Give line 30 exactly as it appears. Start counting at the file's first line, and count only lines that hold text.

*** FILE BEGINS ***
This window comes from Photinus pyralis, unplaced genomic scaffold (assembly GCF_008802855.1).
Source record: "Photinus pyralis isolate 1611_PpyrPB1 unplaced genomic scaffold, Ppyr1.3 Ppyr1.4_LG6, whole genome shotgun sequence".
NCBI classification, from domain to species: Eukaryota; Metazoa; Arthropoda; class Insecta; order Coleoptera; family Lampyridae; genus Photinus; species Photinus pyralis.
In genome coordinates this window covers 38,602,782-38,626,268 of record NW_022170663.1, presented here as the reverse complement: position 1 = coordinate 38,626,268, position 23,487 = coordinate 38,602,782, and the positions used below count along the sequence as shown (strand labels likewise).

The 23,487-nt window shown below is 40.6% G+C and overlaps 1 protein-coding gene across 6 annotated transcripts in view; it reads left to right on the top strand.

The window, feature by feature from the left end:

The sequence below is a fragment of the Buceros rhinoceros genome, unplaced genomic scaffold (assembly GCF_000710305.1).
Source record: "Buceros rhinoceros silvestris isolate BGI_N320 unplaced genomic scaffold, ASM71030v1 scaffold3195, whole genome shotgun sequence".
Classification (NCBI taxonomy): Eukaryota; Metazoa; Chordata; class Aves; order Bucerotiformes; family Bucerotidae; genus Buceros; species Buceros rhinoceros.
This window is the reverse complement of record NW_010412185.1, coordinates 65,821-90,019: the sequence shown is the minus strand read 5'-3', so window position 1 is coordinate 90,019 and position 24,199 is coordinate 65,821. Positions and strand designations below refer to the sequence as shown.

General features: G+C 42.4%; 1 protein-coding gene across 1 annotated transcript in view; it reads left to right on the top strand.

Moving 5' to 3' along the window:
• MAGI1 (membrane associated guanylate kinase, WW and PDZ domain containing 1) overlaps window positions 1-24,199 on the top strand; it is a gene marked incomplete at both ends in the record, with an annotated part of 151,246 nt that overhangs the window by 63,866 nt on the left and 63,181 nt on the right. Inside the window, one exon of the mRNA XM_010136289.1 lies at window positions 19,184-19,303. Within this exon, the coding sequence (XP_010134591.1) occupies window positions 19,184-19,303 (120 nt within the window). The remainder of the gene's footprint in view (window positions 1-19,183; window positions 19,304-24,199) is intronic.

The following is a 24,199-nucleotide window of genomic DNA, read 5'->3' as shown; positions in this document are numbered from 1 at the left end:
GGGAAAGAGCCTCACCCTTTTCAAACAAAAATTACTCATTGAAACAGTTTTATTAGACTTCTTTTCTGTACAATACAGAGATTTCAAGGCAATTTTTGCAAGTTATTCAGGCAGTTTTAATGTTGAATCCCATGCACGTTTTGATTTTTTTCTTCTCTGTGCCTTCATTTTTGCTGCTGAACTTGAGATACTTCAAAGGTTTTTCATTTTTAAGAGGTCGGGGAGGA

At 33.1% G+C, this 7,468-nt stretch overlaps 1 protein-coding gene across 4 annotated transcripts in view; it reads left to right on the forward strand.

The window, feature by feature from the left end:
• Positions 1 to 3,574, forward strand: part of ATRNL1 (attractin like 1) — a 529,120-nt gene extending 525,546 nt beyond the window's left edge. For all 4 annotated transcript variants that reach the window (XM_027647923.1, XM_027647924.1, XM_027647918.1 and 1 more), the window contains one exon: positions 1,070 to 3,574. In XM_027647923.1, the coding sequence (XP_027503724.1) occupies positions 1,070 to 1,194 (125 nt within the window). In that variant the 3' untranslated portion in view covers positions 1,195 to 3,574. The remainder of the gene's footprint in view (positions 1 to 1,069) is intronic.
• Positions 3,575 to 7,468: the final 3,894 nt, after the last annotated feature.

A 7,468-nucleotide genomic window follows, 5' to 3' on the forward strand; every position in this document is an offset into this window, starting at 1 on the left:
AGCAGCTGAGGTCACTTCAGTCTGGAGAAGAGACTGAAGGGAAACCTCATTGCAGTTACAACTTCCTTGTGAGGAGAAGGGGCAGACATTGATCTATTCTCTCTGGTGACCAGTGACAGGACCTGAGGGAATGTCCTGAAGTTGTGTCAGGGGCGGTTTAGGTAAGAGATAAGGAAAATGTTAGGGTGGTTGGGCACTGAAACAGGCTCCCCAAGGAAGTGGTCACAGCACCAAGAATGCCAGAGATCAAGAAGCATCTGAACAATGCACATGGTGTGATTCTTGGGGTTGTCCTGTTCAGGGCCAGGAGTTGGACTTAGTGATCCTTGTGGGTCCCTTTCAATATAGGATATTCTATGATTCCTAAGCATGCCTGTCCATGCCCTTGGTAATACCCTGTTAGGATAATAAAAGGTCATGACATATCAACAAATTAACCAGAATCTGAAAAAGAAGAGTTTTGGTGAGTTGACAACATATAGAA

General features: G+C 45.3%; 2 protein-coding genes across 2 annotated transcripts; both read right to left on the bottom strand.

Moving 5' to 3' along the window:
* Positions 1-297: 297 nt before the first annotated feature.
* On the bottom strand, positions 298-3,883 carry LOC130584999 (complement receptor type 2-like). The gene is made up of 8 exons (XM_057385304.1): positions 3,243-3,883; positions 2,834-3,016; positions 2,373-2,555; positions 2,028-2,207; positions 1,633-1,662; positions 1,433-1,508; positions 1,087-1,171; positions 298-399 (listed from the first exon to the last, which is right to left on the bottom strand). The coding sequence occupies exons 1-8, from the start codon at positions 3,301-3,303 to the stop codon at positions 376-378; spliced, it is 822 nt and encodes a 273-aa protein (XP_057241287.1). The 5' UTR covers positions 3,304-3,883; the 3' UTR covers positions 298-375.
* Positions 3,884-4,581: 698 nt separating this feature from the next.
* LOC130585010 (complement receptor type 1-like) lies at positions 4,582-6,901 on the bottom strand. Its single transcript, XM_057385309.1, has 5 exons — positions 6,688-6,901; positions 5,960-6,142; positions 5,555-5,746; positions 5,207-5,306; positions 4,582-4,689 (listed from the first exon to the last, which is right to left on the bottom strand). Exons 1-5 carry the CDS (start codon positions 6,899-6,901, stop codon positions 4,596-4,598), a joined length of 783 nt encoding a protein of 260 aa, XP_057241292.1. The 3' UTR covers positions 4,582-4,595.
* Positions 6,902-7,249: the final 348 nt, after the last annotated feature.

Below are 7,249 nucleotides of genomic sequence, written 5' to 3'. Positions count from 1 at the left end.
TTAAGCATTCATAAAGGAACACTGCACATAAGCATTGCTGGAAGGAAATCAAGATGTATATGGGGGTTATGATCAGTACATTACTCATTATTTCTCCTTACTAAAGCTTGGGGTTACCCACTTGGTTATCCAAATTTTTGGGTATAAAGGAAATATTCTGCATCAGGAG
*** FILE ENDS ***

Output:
TTAAGCATTCATAAAGGAACACTGCACATAAGCATTGCTGGAAGGAAATCAAGATGTATATGGGGGTTATGATCAGTACATTACTCATTATTTCTCCTTACTAAAGCTTGGGGTTACCCACTTGGTTATCCAAATTTTTGGGTATAAAGGAAATATTCTGCATCAGGAG